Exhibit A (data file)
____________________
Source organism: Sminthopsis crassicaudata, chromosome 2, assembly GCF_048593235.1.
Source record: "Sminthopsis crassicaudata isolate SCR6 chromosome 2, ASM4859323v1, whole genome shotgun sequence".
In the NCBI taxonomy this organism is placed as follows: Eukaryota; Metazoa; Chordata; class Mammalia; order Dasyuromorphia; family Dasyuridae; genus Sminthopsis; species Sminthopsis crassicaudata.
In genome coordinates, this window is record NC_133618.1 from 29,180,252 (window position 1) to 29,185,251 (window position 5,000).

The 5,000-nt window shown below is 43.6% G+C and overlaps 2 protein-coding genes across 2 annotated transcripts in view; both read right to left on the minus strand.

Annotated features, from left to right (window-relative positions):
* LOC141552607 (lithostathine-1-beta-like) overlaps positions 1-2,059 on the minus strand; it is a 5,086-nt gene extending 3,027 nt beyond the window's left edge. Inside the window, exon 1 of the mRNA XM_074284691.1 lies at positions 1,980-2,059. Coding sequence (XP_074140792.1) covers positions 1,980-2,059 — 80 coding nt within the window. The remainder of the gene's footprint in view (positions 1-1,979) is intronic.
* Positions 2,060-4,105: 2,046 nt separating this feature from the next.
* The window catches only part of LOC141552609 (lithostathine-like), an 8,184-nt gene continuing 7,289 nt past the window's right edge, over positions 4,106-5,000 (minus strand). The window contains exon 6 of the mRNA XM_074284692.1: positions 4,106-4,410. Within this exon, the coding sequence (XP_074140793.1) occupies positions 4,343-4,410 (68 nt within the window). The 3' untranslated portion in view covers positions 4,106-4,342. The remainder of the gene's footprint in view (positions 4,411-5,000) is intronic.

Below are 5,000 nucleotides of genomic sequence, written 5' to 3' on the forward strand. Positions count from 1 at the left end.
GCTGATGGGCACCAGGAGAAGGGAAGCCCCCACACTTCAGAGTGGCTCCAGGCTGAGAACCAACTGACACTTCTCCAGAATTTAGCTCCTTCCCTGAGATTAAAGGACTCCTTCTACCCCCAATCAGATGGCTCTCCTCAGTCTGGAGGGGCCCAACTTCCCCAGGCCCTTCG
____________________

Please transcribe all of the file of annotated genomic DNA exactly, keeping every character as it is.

Source organism: Sminthopsis crassicaudata, chromosome 2, assembly GCF_048593235.1.
Source record: "Sminthopsis crassicaudata isolate SCR6 chromosome 2, ASM4859323v1, whole genome shotgun sequence".
In the NCBI taxonomy this organism is placed as follows: Eukaryota; Metazoa; Chordata; class Mammalia; order Dasyuromorphia; family Dasyuridae; genus Sminthopsis; species Sminthopsis crassicaudata.
In genome coordinates, this window is record NC_133618.1 from 29,180,252 (window position 1) to 29,185,251 (window position 5,000).

The 5,000-nt window shown below is 43.6% G+C and overlaps 2 protein-coding genes across 2 annotated transcripts in view; both read right to left on the minus strand.

Annotated features, from left to right (window-relative positions):
* LOC141552607 (lithostathine-1-beta-like) overlaps positions 1-2,059 on the minus strand; it is a 5,086-nt gene extending 3,027 nt beyond the window's left edge. Inside the window, exon 1 of the mRNA XM_074284691.1 lies at positions 1,980-2,059. Coding sequence (XP_074140792.1) covers positions 1,980-2,059 — 80 coding nt within the window. The remainder of the gene's footprint in view (positions 1-1,979) is intronic.
* Positions 2,060-4,105: 2,046 nt separating this feature from the next.
* The window catches only part of LOC141552609 (lithostathine-like), an 8,184-nt gene continuing 7,289 nt past the window's right edge, over positions 4,106-5,000 (minus strand). The window contains exon 6 of the mRNA XM_074284692.1: positions 4,106-4,410. Within this exon, the coding sequence (XP_074140793.1) occupies positions 4,343-4,410 (68 nt within the window). The 3' untranslated portion in view covers positions 4,106-4,342. The remainder of the gene's footprint in view (positions 4,411-5,000) is intronic.

Below are 5,000 nucleotides of genomic sequence, written 5' to 3' on the forward strand. Positions count from 1 at the left end.
GCTGATGGGCACCAGGAGAAGGGAAGCCCCCACACTTCAGAGTGGCTCCAGGCTGAGAACCAACTGACACTTCTCCAGAATTTAGCTCCTTCCCTGAGATTAAAGGACTCCTTCTACCCCCAATCAGATGGCTCTCCTCAGTCTGGAGGGGCCCAACTTCCCCAGGCCCTTCG